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Mitchell County Mutual Agency, Inc. v. Ginther

Court of Appeals of Iowa

October 11, 2017

MITCHELL COUNTY MUTUAL AGENCY, INC., d/b/a TOWN & COUNTRY INSURANCE AGENCY, Plaintiff-Appellee/Cross-Appellant,
v.
SCOTT H. GINTHER, Defendant-Appellant/Cross-Appellee.

         Appeal from the Iowa District Court for Mitchell County, Colleen D. Weiland, Judge.

         Scott Ginther appeals from the district court's ruling in this breach-of-contract action. AFFIRMED ON BOTH APPEALS.

          Scott H. Ginther, Rockford, pro se appellant.

          Mark L. Walk of Walk & Murphy, P.L.C., Osage, for appellee.

          Considered by Danilson, C.J., and Tabor and McDonald, JJ.

          DANILSON, Chief Judge.

         Scott Ginther appeals, and Mitchell County Mutual Agency cross-appeals, from the district court's ruling in this breach-of-contract action. Finding no error, we affirm on both appeals.

         Mitchell County Mutual Agency, Inc., doing business as Town & Country Insurance Agency (T&C) is an insurance agency located in Osage, Mitchell County, Iowa. T&C merged with Harman Insurance in 2004.

         Since 1999, the Harman Insurance agency provided property and liability insurance policies to Gary Ginther (father) and Scott Ginther (son). Gary and Scott farmed several parcels of farmland together and were the named insureds of several procured Howard County Mutual Insurance Association policies covering various real and personal properties. Harman Insurance agency and the Ginthers participated in a form of "agency billing." Harman Insurance paid to Howard County Mutual the Ginthers' various insurance premiums as they came due throughout the year. Once or twice a year, Gary would write a check to Harman Insurance for all amounts due and owing.

         This billing practice continued after Harman Insurance merged with T&C in 2004. The records indicate that from 2007[1] through 2011, Gary paid about $6000 by May of each year and the balance of sums due-roughly $9000-in late December. In 2012 and 2013, Gary did not make an early payment. At the end of 2012, Scott and Gary met with Scott Wilde of T&C and paid the 2012 payments due. In 2013, Scott paid T&C. Although not paid by the Ginthers in 2014, T&C continued to pay the insurance premiums as they came due in 2014.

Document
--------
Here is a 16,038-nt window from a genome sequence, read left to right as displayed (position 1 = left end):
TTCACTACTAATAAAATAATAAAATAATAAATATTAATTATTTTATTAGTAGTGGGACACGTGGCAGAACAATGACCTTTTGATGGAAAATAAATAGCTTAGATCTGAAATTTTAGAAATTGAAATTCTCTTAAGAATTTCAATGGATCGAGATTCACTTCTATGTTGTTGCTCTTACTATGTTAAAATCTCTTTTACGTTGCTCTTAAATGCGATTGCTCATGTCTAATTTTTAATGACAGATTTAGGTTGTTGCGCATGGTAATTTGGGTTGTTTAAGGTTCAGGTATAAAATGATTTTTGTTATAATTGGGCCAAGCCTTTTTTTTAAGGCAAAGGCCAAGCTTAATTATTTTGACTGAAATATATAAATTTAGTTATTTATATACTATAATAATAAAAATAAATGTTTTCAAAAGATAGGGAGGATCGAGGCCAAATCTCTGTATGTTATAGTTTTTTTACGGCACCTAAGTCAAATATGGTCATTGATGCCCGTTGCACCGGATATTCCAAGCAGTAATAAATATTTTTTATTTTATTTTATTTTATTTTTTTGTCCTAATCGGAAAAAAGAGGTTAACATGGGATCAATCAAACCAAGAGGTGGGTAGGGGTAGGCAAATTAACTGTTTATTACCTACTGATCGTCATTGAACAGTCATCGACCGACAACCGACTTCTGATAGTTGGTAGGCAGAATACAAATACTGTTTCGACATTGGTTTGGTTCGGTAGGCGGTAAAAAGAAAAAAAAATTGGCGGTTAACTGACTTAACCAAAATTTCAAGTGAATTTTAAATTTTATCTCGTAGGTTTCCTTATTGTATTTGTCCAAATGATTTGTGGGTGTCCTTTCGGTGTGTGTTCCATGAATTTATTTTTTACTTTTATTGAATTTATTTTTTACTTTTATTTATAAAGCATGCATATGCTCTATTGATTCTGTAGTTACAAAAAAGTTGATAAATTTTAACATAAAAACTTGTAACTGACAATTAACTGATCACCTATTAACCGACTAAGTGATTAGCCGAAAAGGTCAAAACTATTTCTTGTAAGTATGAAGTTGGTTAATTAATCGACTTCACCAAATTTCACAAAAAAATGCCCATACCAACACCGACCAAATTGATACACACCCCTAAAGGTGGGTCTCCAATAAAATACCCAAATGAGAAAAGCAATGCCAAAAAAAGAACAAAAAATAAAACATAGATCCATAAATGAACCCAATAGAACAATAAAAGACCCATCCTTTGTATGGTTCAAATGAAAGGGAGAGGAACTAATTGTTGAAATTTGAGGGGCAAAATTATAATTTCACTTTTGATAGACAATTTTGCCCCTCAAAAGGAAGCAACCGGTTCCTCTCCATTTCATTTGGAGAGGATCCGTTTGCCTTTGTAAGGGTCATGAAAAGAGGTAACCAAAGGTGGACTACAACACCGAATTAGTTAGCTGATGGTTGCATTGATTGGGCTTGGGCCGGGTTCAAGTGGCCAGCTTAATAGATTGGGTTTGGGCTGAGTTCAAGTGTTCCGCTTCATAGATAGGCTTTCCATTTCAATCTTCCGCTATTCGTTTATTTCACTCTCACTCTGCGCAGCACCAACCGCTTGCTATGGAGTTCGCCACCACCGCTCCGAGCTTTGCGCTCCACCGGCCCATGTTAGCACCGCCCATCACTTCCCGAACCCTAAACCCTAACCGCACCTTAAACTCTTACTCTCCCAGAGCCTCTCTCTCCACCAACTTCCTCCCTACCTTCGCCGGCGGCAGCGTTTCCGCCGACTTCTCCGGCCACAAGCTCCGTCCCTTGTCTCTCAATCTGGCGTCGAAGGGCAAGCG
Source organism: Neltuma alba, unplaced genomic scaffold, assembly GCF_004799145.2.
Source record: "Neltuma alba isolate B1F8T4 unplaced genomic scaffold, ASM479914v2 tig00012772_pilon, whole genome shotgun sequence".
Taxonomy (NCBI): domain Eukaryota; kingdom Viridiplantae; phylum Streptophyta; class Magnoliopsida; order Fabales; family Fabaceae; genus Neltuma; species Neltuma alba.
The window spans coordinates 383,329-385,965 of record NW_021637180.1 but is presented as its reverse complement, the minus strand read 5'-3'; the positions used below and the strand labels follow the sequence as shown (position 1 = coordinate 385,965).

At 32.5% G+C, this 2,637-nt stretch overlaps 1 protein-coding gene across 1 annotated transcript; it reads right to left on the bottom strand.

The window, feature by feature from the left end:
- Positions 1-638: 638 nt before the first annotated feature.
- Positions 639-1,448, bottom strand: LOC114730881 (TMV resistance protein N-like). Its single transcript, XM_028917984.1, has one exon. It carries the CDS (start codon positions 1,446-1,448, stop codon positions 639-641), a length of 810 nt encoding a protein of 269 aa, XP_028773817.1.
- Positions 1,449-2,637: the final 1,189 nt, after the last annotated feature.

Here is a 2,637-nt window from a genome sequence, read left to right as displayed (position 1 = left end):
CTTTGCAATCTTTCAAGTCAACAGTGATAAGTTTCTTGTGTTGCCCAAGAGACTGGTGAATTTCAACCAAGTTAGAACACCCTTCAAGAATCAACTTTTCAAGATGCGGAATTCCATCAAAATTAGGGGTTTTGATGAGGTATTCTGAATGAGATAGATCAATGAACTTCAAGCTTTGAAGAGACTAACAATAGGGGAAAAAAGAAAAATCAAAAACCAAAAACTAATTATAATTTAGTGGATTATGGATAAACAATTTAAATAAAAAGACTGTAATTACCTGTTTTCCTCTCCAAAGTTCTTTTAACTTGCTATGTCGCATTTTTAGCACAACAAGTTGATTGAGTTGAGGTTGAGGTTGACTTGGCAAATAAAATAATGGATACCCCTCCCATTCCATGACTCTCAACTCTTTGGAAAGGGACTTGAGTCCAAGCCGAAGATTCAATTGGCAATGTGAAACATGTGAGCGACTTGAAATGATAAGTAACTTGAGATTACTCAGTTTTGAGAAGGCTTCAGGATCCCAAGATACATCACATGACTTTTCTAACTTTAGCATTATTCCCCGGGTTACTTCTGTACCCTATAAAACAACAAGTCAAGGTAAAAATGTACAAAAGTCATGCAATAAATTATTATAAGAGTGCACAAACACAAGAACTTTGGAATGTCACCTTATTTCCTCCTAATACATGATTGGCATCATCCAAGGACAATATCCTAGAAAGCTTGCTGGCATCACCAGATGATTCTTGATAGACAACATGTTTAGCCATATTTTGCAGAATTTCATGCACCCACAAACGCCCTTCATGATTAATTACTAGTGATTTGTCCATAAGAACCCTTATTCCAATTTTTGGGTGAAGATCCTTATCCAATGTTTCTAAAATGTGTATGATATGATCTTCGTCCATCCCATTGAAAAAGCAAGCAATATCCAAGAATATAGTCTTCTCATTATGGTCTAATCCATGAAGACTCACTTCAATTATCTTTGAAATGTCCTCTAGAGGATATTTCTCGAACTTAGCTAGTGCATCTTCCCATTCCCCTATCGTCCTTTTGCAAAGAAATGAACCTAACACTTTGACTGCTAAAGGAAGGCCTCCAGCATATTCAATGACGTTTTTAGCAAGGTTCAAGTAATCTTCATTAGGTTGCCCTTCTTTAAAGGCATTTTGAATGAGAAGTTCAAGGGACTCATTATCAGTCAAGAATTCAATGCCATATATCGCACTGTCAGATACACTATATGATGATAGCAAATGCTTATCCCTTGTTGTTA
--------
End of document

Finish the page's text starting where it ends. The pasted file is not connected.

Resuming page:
Gary died on July 23, 2014. His last will and testament was admitted without administration. Gary's property was transferred through the terms of the Gary Ginther Revocable Trust, which had been created on October 26, 2010. Notice of proof of will without administration was published ending August 14, 2014. Notice to creditors as to an irrevocable trust was published shortly thereafter.

         A dispute arose with Scott Ginther about payment to T&C at the end of 2014. Scott Ginther met with Scott Wilde in December 2014. Ginther wrote a check for sums due on the insurance policies but then stopped payment on the check and cancelled the policies. Some refunds were issued to T&C on the cancelled policies that reduced the amount owed, but no additional payments have been made to T&C to reimburse the amounts paid on the policy premiums.

         T&C filed this action against Scott Ginther, the Gary Ginther Irrevocable Trust, and the Gary Ginther Revocable Trust (together the Ginther defendants) for "account stated as an agreement" and an open account, asking for judgment in the amount of $12, 204.67, plus interest-the amount paid by T&C for the 2014 insurance policies. The matter was tried as an alternative expedited civil action pursuant to Iowa Rule of Civil Procedure 1.281. The Ginther defendants filed no response to requests for admission, filed no exhibit list, and did not submitted proposed exhibits in a timely manner. T&C presented the testimony of Scott Wilde and exhibits. The Ginther defendants presented no evidence.[2]

         On October 5, 2016, the court entered judgment in favor of T&C and against Scott Ginther, finding:

Here, I find a contractual obligation for the coverage provided by Town & Country and the amounts billed for it. Gary affirmatively made the arrangements and knew the details. Scott was aware that Gary had arranged insurance coverage for their joint operation with Town & Country, and he benefited from it. Scott may not have known the details of it, but he did not object and he did not further inquire. He simply accepted the arrangement and the coverage. Because insurance is not free, Scott had reason to know that the coverage was provided with the expectation of compensation. See Restatement (Second) of Contracts § 69 cmt. a (1981), as cited in Roger's Backhoe [Serv., Inc. v. Nicholes], 681 N.W.2d [647, ] 651 [(Iowa 2004)].

         The court found no basis for finding the Ginther Trust liable. It also rejected T&C's right to payment under theories of quantum meruit and unjust enrichment because T&C had not pled those theories. The court awarded T&C attorney fees because of discovery and trial scheduling and discovery plan noncompliance.

         Scott Ginther appeals, and T&C cross-appeals.[3]

         A contract action tried to the court is reviewed for errors at law. Rogers Backhoe, 681 N.W.2d at 649. "Trial court findings of fact are binding on us if supported by substantial evidence, but we are not precluded from inquiry into whether erroneous rules of law materially affected the decision." Id.

         Scott contends T&C's billing practice constituted a violation of the consumer credit code, and it is not ...


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